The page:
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‘Casefile: Arkham’ – Graphic Novel Review

H.P. Lovecraft’s stories continue to influence contemporary tales. For instance, the 1926 short story, “Pickman’s Model,” published in the October 1927 issue of Weird Tales, is one such tale that recently inspired Casefile: Arkham. This new graphic novel is written by Josh Finney, illustrated by artist Patrick McEvoy, edited by Kat Rocha, and published by 01Publishing. The black-and-white edition is an enthralling visual experience that incorporates several elements of the Lovecraft story and evolves into its own fascinating tale of noir macabre.

Finney pushes Casefile: Arkham forward by twenty years into a post-World War II noir setting. The protagonist, Henry Flynn, is a hardboiled private investigator who lands a case to find the missing artist Richard Pickman. The time period is conducive for including an intriguing layer to the detective suffering from post-traumatic stress disorder and Flynn’s struggle to remain sane as he slips further into Pickman’s world. May Derlith (a nod to August Derlith) is the blonde femme fatale that oozes sex appeal as her Pickman paintings ooze fear and horror. Glynda, the sexy bookworm and witch that plays sidekick and guardian angel to Henry, juxtapose the two main female leads in the detective’s life. Pickman looks like Richard Lynch and Health Ledger’s Joker cross-over and is disturbing on all of the right levels. There are several other characters and each add additional layers of complexity to Finney’s noir tale.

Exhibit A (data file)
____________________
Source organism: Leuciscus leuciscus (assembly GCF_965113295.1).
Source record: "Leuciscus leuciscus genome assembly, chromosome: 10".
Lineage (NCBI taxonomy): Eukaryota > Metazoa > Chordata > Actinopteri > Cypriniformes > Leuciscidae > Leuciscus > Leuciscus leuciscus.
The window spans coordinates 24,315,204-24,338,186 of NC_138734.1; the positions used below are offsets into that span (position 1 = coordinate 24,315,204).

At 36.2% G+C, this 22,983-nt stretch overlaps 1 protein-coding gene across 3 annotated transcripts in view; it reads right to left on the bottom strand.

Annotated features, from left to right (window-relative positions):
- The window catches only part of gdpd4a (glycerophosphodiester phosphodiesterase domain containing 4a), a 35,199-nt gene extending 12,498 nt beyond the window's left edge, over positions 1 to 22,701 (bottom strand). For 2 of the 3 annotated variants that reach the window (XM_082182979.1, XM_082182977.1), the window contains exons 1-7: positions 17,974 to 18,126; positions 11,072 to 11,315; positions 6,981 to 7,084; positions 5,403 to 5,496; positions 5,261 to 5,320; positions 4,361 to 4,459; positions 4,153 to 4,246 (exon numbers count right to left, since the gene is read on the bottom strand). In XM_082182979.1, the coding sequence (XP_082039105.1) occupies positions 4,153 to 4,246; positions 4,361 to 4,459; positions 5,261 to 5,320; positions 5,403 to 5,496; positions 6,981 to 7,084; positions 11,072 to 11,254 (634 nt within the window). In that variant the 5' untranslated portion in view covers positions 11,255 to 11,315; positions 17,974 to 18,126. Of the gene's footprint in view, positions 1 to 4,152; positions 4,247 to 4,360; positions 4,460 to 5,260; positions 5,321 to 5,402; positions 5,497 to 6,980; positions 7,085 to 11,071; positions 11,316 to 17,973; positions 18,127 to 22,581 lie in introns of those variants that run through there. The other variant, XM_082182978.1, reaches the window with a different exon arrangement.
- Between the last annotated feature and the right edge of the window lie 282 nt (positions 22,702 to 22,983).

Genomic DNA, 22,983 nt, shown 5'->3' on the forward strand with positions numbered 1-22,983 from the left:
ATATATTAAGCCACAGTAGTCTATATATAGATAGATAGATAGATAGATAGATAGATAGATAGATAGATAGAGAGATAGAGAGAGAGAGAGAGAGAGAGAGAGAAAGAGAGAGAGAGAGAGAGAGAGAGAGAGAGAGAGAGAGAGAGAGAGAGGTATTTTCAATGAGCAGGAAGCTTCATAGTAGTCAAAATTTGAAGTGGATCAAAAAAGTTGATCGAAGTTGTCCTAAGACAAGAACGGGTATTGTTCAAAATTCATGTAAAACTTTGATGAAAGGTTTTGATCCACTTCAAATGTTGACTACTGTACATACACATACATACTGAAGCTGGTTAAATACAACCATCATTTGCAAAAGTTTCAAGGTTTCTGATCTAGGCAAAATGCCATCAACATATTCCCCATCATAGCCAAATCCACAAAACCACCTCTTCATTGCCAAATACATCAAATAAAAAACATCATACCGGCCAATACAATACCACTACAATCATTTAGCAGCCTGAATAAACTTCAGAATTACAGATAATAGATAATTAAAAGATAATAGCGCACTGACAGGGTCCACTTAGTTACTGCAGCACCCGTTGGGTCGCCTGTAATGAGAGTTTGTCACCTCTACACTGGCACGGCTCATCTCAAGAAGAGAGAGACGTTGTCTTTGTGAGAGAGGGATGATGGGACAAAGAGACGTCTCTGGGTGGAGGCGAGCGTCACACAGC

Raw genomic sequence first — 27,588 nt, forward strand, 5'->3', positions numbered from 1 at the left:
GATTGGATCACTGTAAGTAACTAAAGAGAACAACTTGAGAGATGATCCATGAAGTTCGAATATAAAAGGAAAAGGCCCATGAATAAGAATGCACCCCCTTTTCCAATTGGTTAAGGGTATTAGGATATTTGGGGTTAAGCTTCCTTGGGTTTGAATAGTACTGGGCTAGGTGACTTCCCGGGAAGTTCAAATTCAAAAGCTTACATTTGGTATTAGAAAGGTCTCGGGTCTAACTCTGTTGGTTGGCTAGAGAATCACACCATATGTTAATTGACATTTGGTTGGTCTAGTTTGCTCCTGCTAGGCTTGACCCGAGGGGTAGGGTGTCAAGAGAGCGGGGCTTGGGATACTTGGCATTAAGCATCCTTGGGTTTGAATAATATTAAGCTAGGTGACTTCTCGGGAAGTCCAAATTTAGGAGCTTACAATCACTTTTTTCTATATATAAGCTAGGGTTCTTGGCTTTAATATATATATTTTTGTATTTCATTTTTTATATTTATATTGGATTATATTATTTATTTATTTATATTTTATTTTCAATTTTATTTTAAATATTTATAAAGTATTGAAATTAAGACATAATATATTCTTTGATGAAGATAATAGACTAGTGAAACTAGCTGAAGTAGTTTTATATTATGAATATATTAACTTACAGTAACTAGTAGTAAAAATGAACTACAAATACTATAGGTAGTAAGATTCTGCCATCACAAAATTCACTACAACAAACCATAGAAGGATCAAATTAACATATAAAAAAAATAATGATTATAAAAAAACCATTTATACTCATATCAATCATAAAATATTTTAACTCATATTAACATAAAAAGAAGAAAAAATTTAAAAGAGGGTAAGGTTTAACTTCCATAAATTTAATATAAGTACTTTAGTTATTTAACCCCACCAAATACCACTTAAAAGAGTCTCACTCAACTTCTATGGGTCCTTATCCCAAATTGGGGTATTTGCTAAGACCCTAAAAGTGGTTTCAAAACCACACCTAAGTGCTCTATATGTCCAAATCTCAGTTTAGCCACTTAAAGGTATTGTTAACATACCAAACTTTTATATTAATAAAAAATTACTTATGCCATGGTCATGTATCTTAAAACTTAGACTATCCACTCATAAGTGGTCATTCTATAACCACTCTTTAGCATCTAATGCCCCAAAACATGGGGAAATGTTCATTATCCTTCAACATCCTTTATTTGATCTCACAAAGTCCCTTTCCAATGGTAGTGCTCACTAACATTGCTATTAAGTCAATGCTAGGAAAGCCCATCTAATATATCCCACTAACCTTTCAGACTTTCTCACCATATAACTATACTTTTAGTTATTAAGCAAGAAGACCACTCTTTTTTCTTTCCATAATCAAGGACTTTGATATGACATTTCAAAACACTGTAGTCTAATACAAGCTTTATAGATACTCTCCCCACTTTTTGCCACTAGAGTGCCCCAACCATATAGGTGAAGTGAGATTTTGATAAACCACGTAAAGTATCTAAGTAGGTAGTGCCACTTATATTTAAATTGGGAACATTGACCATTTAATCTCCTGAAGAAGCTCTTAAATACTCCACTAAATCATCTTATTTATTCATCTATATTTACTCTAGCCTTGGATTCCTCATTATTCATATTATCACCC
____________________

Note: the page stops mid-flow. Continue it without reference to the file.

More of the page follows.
McEvoy’s black-and-white illustrations are an entrancing visual experience. For instance, he sets apart the Pickman paintings by utilizing an altogether different technique from the rest of the graphic novel. The slimy look of the paintings blends animals and aliens; the images are fearsome and nightmarish. McEvoy has a real eye for noir and horror, so Casefile: Arkham is the perfect vehicle for him to showcase his artistic abilities. The cityscapes hearken back to the German Expressionism movement of the 1920s and blend into the stark, modernist noir style. The textures and shadows add depth and complement the characters and the events. The format of the panels, speech bubbles, and lettering works well and does not detract from the action. The bigger spreads balance nicely with pages of several panels.

If there is anything that could be improved, then it would be around two scenes. First, I would recommend adding some follow up to Flynn’s wartime flashback since there are important implications to that scene. Something happened to Flynn while at war, but that subplot feels dropped. It almost seemed as though Finney was hinting at something similar to the narrative device in Lovecraft’s The Shadow over Innsmouth, in which the protagonist discovers years later that he is a frog man. The second scene is when Flynn runs into the henchmen that morph into Dagon-looking creatures. It felt a little bit forced; the men could have remained human henchmen and the story would have been smoother in that chapter.

Casefile: Arkham is an absorbing, Lovecraft-inspired tale that incorporates the events from “Pickman’s Model.” While the myriad of nods to the source material and the writer’s other stories are fun, the marriage of noir in a post-war environment works exceedingly well. The Finney and McEvoy collaboration hits the mark with Casefile: Arkham. One hopes that we’ll see Flynn and Glynda again or, alternatively, more Lovecraft-inspired tales from this creative team in the future.

Michele Brittany, Fanbase Press Contributor



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